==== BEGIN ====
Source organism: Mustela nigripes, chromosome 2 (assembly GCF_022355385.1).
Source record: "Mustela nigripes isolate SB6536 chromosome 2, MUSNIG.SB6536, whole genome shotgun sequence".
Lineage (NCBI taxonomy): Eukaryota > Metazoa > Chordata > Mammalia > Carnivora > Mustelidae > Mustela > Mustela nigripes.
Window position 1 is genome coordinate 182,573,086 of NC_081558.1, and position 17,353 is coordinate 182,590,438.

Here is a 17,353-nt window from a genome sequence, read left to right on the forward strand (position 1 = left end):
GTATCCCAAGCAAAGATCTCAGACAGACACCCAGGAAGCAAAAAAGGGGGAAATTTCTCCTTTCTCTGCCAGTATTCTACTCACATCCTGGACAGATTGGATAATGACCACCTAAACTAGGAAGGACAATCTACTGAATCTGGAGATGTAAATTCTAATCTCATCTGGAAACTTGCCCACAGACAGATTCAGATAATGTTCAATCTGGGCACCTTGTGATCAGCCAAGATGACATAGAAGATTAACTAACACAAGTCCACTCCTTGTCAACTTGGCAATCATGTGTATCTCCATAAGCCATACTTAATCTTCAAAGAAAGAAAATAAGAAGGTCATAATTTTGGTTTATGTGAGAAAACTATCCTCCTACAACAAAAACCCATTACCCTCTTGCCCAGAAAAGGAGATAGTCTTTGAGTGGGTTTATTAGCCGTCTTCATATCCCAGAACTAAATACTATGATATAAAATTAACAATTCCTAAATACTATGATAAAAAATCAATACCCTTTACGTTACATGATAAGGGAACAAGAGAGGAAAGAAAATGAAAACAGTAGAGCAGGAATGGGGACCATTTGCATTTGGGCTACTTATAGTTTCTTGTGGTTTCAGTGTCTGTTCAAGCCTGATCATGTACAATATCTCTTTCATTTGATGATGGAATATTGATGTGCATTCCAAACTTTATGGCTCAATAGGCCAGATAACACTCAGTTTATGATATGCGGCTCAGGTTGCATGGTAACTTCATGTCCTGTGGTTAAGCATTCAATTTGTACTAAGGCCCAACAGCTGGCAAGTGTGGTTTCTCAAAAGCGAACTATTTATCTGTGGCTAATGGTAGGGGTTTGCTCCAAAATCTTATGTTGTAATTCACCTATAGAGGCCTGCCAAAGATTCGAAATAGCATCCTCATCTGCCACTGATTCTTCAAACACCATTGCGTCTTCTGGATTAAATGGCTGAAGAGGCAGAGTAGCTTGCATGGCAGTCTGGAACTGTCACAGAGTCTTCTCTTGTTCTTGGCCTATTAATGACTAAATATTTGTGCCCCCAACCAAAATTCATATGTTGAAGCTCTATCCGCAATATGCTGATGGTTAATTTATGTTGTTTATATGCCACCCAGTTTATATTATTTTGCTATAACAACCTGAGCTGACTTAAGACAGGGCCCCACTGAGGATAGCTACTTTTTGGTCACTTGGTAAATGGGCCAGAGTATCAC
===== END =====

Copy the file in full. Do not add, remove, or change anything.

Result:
Source organism: Mustela nigripes, chromosome 2 (assembly GCF_022355385.1).
Source record: "Mustela nigripes isolate SB6536 chromosome 2, MUSNIG.SB6536, whole genome shotgun sequence".
Lineage (NCBI taxonomy): Eukaryota > Metazoa > Chordata > Mammalia > Carnivora > Mustelidae > Mustela > Mustela nigripes.
Window position 1 is genome coordinate 182,573,086 of NC_081558.1, and position 17,353 is coordinate 182,590,438.

Here is a 17,353-nt window from a genome sequence, read left to right on the forward strand (position 1 = left end):
GTATCCCAAGCAAAGATCTCAGACAGACACCCAGGAAGCAAAAAAGGGGGAAATTTCTCCTTTCTCTGCCAGTATTCTACTCACATCCTGGACAGATTGGATAATGACCACCTAAACTAGGAAGGACAATCTACTGAATCTGGAGATGTAAATTCTAATCTCATCTGGAAACTTGCCCACAGACAGATTCAGATAATGTTCAATCTGGGCACCTTGTGATCAGCCAAGATGACATAGAAGATTAACTAACACAAGTCCACTCCTTGTCAACTTGGCAATCATGTGTATCTCCATAAGCCATACTTAATCTTCAAAGAAAGAAAATAAGAAGGTCATAATTTTGGTTTATGTGAGAAAACTATCCTCCTACAACAAAAACCCATTACCCTCTTGCCCAGAAAAGGAGATAGTCTTTGAGTGGGTTTATTAGCCGTCTTCATATCCCAGAACTAAATACTATGATATAAAATTAACAATTCCTAAATACTATGATAAAAAATCAATACCCTTTACGTTACATGATAAGGGAACAAGAGAGGAAAGAAAATGAAAACAGTAGAGCAGGAATGGGGACCATTTGCATTTGGGCTACTTATAGTTTCTTGTGGTTTCAGTGTCTGTTCAAGCCTGATCATGTACAATATCTCTTTCATTTGATGATGGAATATTGATGTGCATTCCAAACTTTATGGCTCAATAGGCCAGATAACACTCAGTTTATGATATGCGGCTCAGGTTGCATGGTAACTTCATGTCCTGTGGTTAAGCATTCAATTTGTACTAAGGCCCAACAGCTGGCAAGTGTGGTTTCTCAAAAGCGAACTATTTATCTGTGGCTAATGGTAGGGGTTTGCTCCAAAATCTTATGTTGTAATTCACCTATAGAGGCCTGCCAAAGATTCGAAATAGCATCCTCATCTGCCACTGATTCTTCAAACACCATTGCGTCTTCTGGATTAAATGGCTGAAGAGGCAGAGTAGCTTGCATGGCAGTCTGGAACTGTCACAGAGTCTTCTCTTGTTCTTGGCCTATTAATGACTAAATATTTGTGCCCCCAACCAAAATTCATATGTTGAAGCTCTATCCGCAATATGCTGATGGTTAATTTATGTTGTTTATATGCCACCCAGTTTATATTATTTTGCTATAACAACCTGAGCTGACTTAAGACAGGGCCCCACTGAGGATAGCTACTTTTTGGTCACTTGGTAAATGGGCCAGAGTATCAC